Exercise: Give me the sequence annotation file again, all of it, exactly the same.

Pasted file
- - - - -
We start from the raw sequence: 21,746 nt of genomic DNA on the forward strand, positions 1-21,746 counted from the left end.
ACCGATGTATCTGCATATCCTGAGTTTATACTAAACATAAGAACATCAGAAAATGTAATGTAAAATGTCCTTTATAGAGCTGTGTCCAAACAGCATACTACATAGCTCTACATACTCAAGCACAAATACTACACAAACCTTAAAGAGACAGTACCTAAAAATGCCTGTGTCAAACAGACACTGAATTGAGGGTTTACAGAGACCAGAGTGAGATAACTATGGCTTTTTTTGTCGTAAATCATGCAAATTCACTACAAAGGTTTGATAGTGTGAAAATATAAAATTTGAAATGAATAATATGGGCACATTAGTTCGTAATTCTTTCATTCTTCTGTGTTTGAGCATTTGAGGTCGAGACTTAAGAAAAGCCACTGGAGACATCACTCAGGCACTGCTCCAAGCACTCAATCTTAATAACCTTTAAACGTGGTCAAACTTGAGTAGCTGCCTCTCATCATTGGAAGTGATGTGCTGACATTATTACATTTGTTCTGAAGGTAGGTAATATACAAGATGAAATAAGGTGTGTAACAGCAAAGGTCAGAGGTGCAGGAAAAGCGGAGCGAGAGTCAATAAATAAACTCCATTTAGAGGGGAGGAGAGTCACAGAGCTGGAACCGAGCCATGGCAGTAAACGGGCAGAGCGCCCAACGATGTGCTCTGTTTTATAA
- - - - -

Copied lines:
We start from the raw sequence: 21,746 nt of genomic DNA on the forward strand, positions 1-21,746 counted from the left end.
ACCGATGTATCTGCATATCCTGAGTTTATACTAAACATAAGAACATCAGAAAATGTAATGTAAAATGTCCTTTATAGAGCTGTGTCCAAACAGCATACTACATAGCTCTACATACTCAAGCACAAATACTACACAAACCTTAAAGAGACAGTACCTAAAAATGCCTGTGTCAAACAGACACTGAATTGAGGGTTTACAGAGACCAGAGTGAGATAACTATGGCTTTTTTTGTCGTAAATCATGCAAATTCACTACAAAGGTTTGATAGTGTGAAAATATAAAATTTGAAATGAATAATATGGGCACATTAGTTCGTAATTCTTTCATTCTTCTGTGTTTGAGCATTTGAGGTCGAGACTTAAGAAAAGCCACTGGAGACATCACTCAGGCACTGCTCCAAGCACTCAATCTTAATAACCTTTAAACGTGGTCAAACTTGAGTAGCTGCCTCTCATCATTGGAAGTGATGTGCTGACATTATTACATTTGTTCTGAAGGTAGGTAATATACAAGATGAAATAAGGTGTGTAACAGCAAAGGTCAGAGGTGCAGGAAAAGCGGAGCGAGAGTCAATAAATAAACTCCATTTAGAGGGGAGGAGAGTCACAGAGCTGGAACCGAGCCATGGCAGTAAACGGGCAGAGCGCCCAACGATGTGCTCTGTTTTATAA